Today I read the section on how men and women react differently to shame. According to Brown, a lot of the shame we experience results from us feeling like we're not living up to the stereotypical expectations for our respective genders that we have bought into and been socialized to value. I don't feel much pressure to be feminine, to be seen as effortlessly perfect, domestic, or nurturing. What I did find myself resonating with was the expectations described for men - strong, in charge, never showing weakness, not being a pussy. Hell, I told someone to stop being a pussy this morning.
Then there was a whole section on shame, sex, rejection, and back fat and it got me thinking about my recent negativity towards my own body. I might have shown my narcissistic colors this week on Facebook, but the gremlins even get to me from time to time.
Lately I've become very dissatisfied with the extra weight that I think that I am carrying. I actually couldn't care less about the actual number but I am extremely unhappy with the amount of body fat I have. I am living proof that you cannot out train a crappy diet and I have been making a more concerted effort to eat clean. But that didn't keep me from drinking a bottle of wine and going to White Castle last night. I've been focusing a lot on what jiggles and if there is more jiggling than say 3 months ago. I know I should be proud of my recent PRs but instead I find myself thinking that if I weren't so fat, then toes to bar wouldn't be the horribly painful and humiliating experience they currently cause.
I asked Rachel to take the picture below the other day after we finished Diane. A year ago I couldn't imagine being able to do a headstand against a wall. Now I stick my head between my hands and just put my legs up there. I was so excited that my new Fabletics camo Moro shorts had finally arrived and I got to wear my super cute outfit to WOD with my friends. I wanted this photo so I could post it all over Facebook and my blog and send it to my friends and family and that kid I want to sleep with. But when Rachel sent it to me, the only thing I could see was how my inner thigh fat is sticking out over the elastic creating sausage-like muffin tops. I sent it to my mom. I wasn't going to put it on ISOOM at all.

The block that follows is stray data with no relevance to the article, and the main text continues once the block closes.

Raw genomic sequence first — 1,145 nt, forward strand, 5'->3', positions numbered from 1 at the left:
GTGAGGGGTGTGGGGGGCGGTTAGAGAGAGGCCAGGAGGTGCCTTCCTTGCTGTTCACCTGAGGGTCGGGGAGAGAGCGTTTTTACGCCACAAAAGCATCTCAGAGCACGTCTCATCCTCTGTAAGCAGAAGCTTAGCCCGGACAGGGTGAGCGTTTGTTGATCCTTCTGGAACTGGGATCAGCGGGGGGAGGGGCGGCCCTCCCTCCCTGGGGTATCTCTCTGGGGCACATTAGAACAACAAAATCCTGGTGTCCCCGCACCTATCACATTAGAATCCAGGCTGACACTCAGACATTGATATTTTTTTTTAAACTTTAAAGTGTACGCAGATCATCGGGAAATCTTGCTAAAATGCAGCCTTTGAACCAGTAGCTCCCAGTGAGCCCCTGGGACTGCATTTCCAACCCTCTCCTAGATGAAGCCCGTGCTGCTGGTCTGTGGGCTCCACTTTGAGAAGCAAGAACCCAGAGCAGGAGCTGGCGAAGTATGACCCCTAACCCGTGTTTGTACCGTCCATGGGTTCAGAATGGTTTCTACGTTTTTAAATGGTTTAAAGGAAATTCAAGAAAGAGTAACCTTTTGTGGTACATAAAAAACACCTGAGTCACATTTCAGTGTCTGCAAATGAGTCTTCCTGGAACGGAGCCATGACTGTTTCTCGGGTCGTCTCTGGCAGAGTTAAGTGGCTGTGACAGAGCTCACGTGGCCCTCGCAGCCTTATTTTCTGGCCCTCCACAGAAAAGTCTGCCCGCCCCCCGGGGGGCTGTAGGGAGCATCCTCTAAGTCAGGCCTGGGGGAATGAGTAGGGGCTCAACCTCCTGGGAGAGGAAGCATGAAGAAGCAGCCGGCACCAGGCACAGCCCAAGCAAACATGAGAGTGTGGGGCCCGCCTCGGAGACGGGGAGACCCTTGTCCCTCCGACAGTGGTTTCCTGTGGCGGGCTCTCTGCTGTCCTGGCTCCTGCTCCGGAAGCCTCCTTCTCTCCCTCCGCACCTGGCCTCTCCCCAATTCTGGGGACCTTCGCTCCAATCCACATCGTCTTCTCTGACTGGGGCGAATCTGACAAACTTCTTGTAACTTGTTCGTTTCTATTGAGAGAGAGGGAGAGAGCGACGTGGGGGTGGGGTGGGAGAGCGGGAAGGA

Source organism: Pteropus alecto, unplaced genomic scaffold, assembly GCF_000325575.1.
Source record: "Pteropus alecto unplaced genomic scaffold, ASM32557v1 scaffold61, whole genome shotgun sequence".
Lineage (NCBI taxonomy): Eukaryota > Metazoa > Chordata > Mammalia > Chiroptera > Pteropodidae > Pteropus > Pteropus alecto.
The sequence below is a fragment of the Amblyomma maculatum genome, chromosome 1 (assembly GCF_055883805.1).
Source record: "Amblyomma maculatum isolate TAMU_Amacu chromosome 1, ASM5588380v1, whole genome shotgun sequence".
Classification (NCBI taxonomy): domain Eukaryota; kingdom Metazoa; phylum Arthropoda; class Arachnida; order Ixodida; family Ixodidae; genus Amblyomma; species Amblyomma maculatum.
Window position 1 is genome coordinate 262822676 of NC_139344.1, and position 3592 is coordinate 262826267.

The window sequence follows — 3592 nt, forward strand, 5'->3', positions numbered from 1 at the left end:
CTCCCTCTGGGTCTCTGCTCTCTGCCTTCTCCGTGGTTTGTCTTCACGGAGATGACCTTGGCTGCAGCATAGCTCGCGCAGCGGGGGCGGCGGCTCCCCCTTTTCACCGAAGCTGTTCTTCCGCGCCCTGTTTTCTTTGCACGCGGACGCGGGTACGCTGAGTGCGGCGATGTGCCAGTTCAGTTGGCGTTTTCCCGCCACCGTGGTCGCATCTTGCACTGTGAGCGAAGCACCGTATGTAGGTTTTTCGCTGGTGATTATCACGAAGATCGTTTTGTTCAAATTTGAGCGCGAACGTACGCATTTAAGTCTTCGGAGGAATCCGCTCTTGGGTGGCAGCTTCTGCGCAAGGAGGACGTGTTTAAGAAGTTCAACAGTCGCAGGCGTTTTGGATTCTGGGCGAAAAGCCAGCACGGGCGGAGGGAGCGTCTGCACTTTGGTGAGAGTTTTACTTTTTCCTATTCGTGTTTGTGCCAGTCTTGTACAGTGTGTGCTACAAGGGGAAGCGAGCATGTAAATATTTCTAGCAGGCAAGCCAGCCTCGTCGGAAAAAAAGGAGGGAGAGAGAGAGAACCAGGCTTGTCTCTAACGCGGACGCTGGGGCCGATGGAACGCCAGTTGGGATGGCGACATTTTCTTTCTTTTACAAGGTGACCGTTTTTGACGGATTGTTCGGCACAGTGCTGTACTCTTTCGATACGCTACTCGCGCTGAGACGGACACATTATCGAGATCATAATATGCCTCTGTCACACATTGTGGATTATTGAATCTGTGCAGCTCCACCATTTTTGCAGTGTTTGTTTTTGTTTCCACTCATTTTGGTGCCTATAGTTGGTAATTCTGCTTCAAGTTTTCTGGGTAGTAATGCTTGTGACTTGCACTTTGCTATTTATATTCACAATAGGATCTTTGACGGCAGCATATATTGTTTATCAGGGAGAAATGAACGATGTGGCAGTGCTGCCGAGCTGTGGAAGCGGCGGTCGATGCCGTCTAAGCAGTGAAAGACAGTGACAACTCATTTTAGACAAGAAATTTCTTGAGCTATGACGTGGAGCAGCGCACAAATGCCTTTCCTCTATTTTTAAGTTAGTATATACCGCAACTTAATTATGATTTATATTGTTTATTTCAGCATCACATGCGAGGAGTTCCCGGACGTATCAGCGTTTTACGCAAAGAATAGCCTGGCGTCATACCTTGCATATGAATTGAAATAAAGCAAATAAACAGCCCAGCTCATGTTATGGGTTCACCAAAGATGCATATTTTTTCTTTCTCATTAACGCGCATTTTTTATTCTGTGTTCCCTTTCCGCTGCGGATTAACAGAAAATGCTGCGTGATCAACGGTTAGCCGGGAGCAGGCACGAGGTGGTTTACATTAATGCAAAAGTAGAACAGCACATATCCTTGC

And that's pretty stupid. Yes, I should stop eating Cheetos and Chinese food, but I made some really great food choices this week. And I need to eat if I'm going to bust my ass 6 days a week. When my jeans feel snug, I immediately think about upping the study meds, buying a pack of cigarettes, and skipping solid food for the entire weekend. I'm sure most people who see this photo wouldn't notice my thigh fat, but there would be those who do and who would think or say some really snarky things about it. I notice people's thigh fat in photos. I am that snarky person. So when my gremlins start attacking me, they have the most vicious voice I know - my own.
One of the major themes in Daring Greatly is not keeping shame inside. By calling it out, writing about it, or sharing it with others, we take away its power. Clearly I interpreted this to mean "share it on the interwebs," although I think Brown intended for people to confide in a trusted person. So this is me admitting that sometimes, and actually a lot of times recently, I am ashamed of the fat I see and I choose clothing that I think will hide it. If I have a problem with my body fat percentage, I should make some actual beneficial changes, like cutting down on alcohol and cutting out prepackaged foodstuffs that are dyed neon orange. However, I shouldn't let my mind run wild with negative thoughts about my body because that just fosters more shame, more feelings of inadequacy, and results in self-destructive behavior.
If this post made you think or feel or want to say something, I would love to read about it in the comment section. If you'd like to reach out and talk about it in real life, that's cool too, but please preface the conversation with, "I was reading your blog" so that I know what you're talking about and don't go on the defensive. Also, you should read the book.